All the data are reported as mean (SD). Longitudinal changes in ACD, AOD at 500 μm anterior to the scleral spur (AOD500), IOP, and the other continuous variables between 2 groups were compared statistically using linear mixed models. We also used linear mixed models to compare preoperative and postoperative values of each variable. In each case, before testing for differences between preoperative and postoperative values, we first tested whether the postoperative values of the variable under consideration showed statistically significant differences. Specifically, we fit models including an effect for each time point (10 days and 1, 3, and 6 months) and compared these with a model that collapsed all postoperative time points and contrasted these using the likelihood ratio test. We also compared the NA and OA groups within each time stratum. Differences in the preoperative and postoperative groups were assessed by testing the significance of the interaction term between time and group. Correlations between measurements taken on each eye over time and between the 2 eyes of each patient were addressed by the inclusion of random effects. Hypothesis testing was conducted using the likelihood ratio test. Differences between preoperative and postoperative values were analyzed and compared using the paired t test. P < .05 was considered statistically significant. Data analysis was conducted using a commercially available statistical package (R version 2.12 for MacIntosh, R Foundation for Statistical Computing, Vienna, Austria).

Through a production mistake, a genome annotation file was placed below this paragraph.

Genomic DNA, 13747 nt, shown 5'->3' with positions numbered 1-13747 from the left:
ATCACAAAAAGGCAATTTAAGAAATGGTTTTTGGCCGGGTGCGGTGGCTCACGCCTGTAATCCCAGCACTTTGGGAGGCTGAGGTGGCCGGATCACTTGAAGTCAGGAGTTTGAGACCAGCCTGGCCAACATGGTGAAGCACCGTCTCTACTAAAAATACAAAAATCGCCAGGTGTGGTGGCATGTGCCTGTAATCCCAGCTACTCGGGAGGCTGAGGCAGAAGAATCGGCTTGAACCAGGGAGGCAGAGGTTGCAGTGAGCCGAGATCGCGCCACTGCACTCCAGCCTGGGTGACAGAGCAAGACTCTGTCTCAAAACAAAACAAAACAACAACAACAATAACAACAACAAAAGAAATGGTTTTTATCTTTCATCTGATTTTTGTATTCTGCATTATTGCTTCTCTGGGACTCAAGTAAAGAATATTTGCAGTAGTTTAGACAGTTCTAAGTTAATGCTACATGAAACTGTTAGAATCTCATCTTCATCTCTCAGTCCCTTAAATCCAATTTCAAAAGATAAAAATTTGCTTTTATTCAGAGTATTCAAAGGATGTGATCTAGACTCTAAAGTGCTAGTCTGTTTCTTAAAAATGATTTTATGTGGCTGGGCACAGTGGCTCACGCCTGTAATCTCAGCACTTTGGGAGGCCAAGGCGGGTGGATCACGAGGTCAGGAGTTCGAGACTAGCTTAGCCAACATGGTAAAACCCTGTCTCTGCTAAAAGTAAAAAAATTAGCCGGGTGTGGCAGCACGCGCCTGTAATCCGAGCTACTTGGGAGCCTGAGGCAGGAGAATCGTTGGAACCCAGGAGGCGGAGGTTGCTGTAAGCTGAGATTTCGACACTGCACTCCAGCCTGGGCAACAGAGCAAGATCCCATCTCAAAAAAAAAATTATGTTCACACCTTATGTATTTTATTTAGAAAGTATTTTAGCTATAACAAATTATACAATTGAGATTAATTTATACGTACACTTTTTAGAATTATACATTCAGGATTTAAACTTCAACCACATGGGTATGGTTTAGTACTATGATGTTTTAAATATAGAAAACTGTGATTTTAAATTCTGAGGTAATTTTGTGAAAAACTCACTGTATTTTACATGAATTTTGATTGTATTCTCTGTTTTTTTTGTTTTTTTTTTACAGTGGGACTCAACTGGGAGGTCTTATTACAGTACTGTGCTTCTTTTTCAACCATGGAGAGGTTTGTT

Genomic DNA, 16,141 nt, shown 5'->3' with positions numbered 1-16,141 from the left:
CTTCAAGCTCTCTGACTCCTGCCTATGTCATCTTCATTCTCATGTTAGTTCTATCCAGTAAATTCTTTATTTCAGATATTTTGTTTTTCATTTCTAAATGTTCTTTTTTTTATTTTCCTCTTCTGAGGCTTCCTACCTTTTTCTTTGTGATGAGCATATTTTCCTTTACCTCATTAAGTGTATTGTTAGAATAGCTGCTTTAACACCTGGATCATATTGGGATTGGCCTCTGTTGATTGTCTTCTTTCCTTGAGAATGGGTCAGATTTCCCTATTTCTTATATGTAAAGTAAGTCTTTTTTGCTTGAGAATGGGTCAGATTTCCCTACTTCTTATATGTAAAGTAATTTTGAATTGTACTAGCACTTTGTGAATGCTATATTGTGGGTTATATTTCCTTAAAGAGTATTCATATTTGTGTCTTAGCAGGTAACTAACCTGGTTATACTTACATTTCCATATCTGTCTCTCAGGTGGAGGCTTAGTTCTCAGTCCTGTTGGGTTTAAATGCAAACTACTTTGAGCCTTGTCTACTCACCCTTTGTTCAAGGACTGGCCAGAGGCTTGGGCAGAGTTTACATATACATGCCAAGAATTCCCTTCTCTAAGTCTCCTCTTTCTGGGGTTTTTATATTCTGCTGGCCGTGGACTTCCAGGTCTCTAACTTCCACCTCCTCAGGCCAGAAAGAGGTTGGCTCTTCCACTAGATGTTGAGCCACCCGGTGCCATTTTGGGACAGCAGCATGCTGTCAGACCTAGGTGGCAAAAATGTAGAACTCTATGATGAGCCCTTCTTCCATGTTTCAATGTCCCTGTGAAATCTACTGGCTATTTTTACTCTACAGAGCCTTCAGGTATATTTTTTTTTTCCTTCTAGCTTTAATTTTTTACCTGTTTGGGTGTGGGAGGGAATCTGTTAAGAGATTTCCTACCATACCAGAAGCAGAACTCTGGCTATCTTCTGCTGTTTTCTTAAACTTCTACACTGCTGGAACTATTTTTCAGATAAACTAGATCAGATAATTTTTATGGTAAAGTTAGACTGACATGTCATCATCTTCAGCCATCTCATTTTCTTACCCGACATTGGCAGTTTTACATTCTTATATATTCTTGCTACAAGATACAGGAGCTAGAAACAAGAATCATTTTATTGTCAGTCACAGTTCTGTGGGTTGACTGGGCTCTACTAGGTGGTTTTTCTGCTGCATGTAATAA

The present study comprised 76 eyes of 49 consecutive patients who underwent cataract surgery; 6 of 32 eyes in the NA group and 5 of 42 eyes in the OA group were excluded because of the inability to detect the nasal scleral spur. Two eyes in the NA group had vitreous loss and were excluded from the study. Of the 63 eyes remaining for analysis, 26 were NA and 37 were OA. Sixteen eyes had undergone laser peripheral iridotomy and met the criterion of “narrow” in the NA group. Axial length in the NA group was significantly shorter than that in the OA group. No significant differences were related to age, sex, right and left eye ratio, and cumulative dissipated energy between groups. Table 1 provides the patient demographics and clinical data for each group.